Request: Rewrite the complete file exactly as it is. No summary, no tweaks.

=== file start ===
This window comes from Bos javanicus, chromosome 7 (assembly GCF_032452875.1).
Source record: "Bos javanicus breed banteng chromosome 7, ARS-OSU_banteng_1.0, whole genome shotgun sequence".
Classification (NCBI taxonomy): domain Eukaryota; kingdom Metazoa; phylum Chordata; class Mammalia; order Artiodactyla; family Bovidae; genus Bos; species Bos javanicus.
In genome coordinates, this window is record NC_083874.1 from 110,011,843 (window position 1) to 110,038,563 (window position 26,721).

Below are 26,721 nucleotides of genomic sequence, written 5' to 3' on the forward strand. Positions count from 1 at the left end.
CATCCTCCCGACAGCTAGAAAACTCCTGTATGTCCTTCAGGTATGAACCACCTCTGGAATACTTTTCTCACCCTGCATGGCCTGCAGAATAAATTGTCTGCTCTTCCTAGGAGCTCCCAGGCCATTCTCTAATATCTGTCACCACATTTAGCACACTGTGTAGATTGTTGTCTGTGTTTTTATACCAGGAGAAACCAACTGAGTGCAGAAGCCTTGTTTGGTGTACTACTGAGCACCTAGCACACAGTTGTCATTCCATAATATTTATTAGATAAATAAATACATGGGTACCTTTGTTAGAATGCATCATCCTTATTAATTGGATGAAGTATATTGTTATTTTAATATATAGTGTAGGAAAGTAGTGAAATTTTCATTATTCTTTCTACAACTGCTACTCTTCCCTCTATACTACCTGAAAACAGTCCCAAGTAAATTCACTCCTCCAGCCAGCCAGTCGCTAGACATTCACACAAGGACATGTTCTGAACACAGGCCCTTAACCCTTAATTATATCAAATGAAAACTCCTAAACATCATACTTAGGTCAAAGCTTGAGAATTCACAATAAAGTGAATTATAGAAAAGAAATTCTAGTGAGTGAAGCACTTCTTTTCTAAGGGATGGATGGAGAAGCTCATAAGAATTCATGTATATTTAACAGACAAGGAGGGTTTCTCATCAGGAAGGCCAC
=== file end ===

This window comes from Bos javanicus, chromosome 7 (assembly GCF_032452875.1).
Source record: "Bos javanicus breed banteng chromosome 7, ARS-OSU_banteng_1.0, whole genome shotgun sequence".
Classification (NCBI taxonomy): domain Eukaryota; kingdom Metazoa; phylum Chordata; class Mammalia; order Artiodactyla; family Bovidae; genus Bos; species Bos javanicus.
In genome coordinates, this window is record NC_083874.1 from 110,011,843 (window position 1) to 110,038,563 (window position 26,721).

Below are 26,721 nucleotides of genomic sequence, written 5' to 3' on the forward strand. Positions count from 1 at the left end.
CATCCTCCCGACAGCTAGAAAACTCCTGTATGTCCTTCAGGTATGAACCACCTCTGGAATACTTTTCTCACCCTGCATGGCCTGCAGAATAAATTGTCTGCTCTTCCTAGGAGCTCCCAGGCCATTCTCTAATATCTGTCACCACATTTAGCACACTGTGTAGATTGTTGTCTGTGTTTTTATACCAGGAGAAACCAACTGAGTGCAGAAGCCTTGTTTGGTGTACTACTGAGCACCTAGCACACAGTTGTCATTCCATAATATTTATTAGATAAATAAATACATGGGTACCTTTGTTAGAATGCATCATCCTTATTAATTGGATGAAGTATATTGTTATTTTAATATATAGTGTAGGAAAGTAGTGAAATTTTCATTATTCTTTCTACAACTGCTACTCTTCCCTCTATACTACCTGAAAACAGTCCCAAGTAAATTCACTCCTCCAGCCAGCCAGTCGCTAGACATTCACACAAGGACATGTTCTGAACACAGGCCCTTAACCCTTAATTATATCAAATGAAAACTCCTAAACATCATACTTAGGTCAAAGCTTGAGAATTCACAATAAAGTGAATTATAGAAAAGAAATTCTAGTGAGTGAAGCACTTCTTTTCTAAGGGATGGATGGAGAAGCTCATAAGAATTCATGTATATTTAACAGACAAGGAGGGTTTCTCATCAGGAAGGCCAC